I'm excited to have Rick Daley back on my blog, celebrating the release of his new middle grade novel, Rudy Toot-Toot. If you haven't seen Rick's MG Christmas novel, The Man in the Cinder Clouds, you should check that out too, but Rudy was actually the first MS of Rick's that I read. I'm not normally one to enjoy body humor, but Rudy charmed me. I told Rick at the time that it reminded me of a Tall Tale, like Paul Bunyan and Blue, with outrageous feats that just get bigger and bigger. Plus Rick's sense of humor is spot-on for middle grade. Today, Rick talks about why kids need books like Rudy, and why we should make room on our shelves for a hero that passes gas with superhuman talent! :)
By Rick Daley
My kids are fascinated with potty humor, and I know they aren’t alone. I don’t think it’s a bad thing. Heck, it’s almost unavoidable. Think about it: From infancy through age three or four, the potty is the primary focus of our kids’ lives…and our lives, as parents. If you have kids, you understand this—potty training involves a lot of talking, encouragement, repetition, and celebration. We ask our toddlers if they need to go to the bathroom every few minutes, and even then we are often too late…But when they poop on the potty the very first time we throw a ticker-tape parade and tell our friends and relatives, “My child uses the potty now!” with such pride that if the child had also won the Nobel peace prize, you’d still mention the potty first.
How can a young kid NOT become fascinated with potty humor, when it was such a focal point for their early life?
Then, once a child is potty trained, there’s a huge parental sigh of relief, and probably a toast and a few drinks to celebrate the end of diaper changing. We want to flush the potty for good, and never hear another word about it from our children, because now they are Big Kids, and they don’t need to talk about that anymore, right?
Not really. For a child, the end of potty training means the end of easy praise and constant attention. They have a tough time reversing course. Really, though, you can’t blame them, because potty training boils down to several years’ worth of classical conditioning, causing them to expect praise whenever they sit on the toilet. Telling a child not to get excited about the potty is like telling Pavlov’s dogs not to drool at the bell anymore.
Some potty humor is needed; kids can’t quit cold turkey. However, kids do have to learn their limits. That’s part of the reason I’m proud to say my book, Rudy Toot-Toot, is filled with fart jokes…because the rest of the story is about a young boy exploring his limits, and ultimately finding the right place and the right time for a very unusual talent: Rudy Toot-Toot can fart like a super-hero. It comes natural when you’re born on a bean farm.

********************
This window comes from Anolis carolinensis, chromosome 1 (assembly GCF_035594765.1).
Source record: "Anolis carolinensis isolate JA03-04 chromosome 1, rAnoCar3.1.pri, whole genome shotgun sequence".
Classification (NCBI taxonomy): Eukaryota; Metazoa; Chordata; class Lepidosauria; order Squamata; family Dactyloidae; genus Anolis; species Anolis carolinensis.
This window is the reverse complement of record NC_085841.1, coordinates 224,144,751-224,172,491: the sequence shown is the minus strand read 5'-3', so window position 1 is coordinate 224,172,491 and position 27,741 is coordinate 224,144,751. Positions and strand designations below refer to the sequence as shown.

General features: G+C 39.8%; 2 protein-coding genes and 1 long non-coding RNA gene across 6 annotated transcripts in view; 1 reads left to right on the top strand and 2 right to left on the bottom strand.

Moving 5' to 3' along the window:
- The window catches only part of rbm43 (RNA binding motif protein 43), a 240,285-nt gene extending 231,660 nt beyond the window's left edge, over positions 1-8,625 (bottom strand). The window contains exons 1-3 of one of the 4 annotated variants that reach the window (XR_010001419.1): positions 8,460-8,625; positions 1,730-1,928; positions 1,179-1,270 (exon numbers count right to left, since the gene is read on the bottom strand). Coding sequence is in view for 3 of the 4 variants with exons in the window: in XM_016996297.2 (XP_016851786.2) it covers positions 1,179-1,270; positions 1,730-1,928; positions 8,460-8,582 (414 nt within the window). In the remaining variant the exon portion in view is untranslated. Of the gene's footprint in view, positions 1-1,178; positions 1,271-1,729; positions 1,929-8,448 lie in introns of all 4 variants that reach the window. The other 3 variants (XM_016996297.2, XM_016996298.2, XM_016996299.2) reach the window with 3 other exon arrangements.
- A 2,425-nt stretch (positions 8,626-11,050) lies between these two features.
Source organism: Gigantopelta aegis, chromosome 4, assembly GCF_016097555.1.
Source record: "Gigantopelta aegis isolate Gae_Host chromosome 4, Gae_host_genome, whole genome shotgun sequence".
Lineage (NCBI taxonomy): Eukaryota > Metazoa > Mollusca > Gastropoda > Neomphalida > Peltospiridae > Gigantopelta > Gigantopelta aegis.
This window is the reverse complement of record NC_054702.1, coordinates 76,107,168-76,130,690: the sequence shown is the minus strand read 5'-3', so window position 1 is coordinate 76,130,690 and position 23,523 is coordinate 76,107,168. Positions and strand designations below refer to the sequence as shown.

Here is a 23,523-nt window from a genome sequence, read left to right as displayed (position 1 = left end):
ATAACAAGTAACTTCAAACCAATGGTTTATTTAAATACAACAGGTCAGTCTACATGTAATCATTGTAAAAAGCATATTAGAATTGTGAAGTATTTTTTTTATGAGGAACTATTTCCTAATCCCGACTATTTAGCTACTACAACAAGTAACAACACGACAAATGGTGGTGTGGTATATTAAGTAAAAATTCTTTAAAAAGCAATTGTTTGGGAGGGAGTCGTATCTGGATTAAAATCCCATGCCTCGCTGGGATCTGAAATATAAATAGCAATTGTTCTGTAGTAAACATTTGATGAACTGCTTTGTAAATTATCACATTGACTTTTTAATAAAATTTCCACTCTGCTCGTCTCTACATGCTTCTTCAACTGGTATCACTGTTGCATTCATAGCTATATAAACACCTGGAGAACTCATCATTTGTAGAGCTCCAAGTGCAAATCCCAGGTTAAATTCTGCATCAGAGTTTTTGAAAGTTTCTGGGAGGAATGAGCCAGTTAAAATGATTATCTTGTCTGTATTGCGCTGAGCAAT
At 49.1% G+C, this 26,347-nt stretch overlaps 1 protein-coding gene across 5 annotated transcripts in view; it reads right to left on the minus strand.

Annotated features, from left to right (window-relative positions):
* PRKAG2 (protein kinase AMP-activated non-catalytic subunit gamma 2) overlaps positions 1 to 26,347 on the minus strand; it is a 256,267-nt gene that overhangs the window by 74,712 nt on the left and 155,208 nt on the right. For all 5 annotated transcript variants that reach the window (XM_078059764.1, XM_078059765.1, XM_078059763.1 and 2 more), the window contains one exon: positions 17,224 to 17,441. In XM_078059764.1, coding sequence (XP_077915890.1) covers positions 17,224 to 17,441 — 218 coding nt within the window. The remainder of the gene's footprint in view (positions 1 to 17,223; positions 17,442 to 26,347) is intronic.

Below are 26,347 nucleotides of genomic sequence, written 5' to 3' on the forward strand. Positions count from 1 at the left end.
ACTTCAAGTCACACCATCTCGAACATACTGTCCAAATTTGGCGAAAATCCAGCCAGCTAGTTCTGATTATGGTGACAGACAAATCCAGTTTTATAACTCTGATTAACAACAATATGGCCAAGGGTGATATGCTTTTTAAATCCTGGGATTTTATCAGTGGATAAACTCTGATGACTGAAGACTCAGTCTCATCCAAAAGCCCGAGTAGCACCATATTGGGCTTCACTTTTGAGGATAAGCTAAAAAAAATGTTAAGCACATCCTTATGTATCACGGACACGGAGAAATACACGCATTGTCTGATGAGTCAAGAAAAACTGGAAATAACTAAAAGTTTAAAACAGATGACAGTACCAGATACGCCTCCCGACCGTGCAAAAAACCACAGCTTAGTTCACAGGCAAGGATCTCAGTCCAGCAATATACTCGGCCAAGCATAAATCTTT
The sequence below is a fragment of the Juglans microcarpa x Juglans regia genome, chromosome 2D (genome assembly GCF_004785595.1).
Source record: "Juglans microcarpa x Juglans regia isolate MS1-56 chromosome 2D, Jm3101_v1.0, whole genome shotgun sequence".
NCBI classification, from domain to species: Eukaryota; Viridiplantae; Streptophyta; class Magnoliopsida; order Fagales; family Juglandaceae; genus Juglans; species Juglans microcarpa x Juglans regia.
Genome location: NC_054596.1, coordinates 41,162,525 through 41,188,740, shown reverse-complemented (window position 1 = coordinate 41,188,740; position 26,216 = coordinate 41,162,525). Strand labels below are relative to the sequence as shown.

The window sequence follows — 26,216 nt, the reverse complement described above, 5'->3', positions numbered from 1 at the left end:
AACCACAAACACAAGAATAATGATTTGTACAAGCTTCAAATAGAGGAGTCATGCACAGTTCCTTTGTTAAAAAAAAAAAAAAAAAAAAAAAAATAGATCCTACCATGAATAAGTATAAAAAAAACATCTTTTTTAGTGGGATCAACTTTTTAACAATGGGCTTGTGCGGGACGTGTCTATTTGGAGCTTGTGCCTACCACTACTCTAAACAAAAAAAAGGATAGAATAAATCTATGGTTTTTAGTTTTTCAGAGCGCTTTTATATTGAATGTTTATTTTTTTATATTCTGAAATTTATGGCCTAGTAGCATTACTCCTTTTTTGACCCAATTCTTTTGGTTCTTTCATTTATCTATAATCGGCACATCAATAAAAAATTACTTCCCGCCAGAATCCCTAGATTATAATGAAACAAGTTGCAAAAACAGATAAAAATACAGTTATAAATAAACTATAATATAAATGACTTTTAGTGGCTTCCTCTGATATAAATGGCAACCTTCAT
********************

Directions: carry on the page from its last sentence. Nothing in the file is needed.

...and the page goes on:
Rudy’s problem is that he can’t control the force or the timing of his blasts. His farts get him into trouble at home and at school, and after one monstrous emission scares all the customers away from the family Bean Market, Rudy must find out how to use his talent to bring them back, or the bank will take away their home.
I’ve read this book in many elementary school classrooms, and the boys and girls laugh every time. Rudy Toot-Toot gets their attention on page 1, which is key, but the best thing is that the story holds their attention through the big finale, which is so important at the age when chapter books are big scary things, like the books that grown-ups read. And though the story is chock full of gratuitous gas, it also shows kids how important self-control is, in a way they can understand and laugh at. If you have children grades K-5, Rudy Toot-Toot is a great way to get them reading. Parents can even have fun reading it aloud to younger ones. If you do, don’t hold back on the fart sounds, and your kids won’t hold back on their laughter. After all, kids are never too old to laugh, and a child’s laughter is one of the best sounds, ever.
About the Author
Rick Daley lives in Lewis Center, OH with his wife and two sons, and they all live with a neurotic schnauzer named Leo.
Rick is also the author of The Man in the Cinder Clouds, a gripping tale about Kris Kringle and how he came to be known as Santa Claus. It wasn't easy.
Rick's hobbies include cooking, playing guitar and bass, running, yoga, and wrestling great white sharks.
Just kidding about that last one.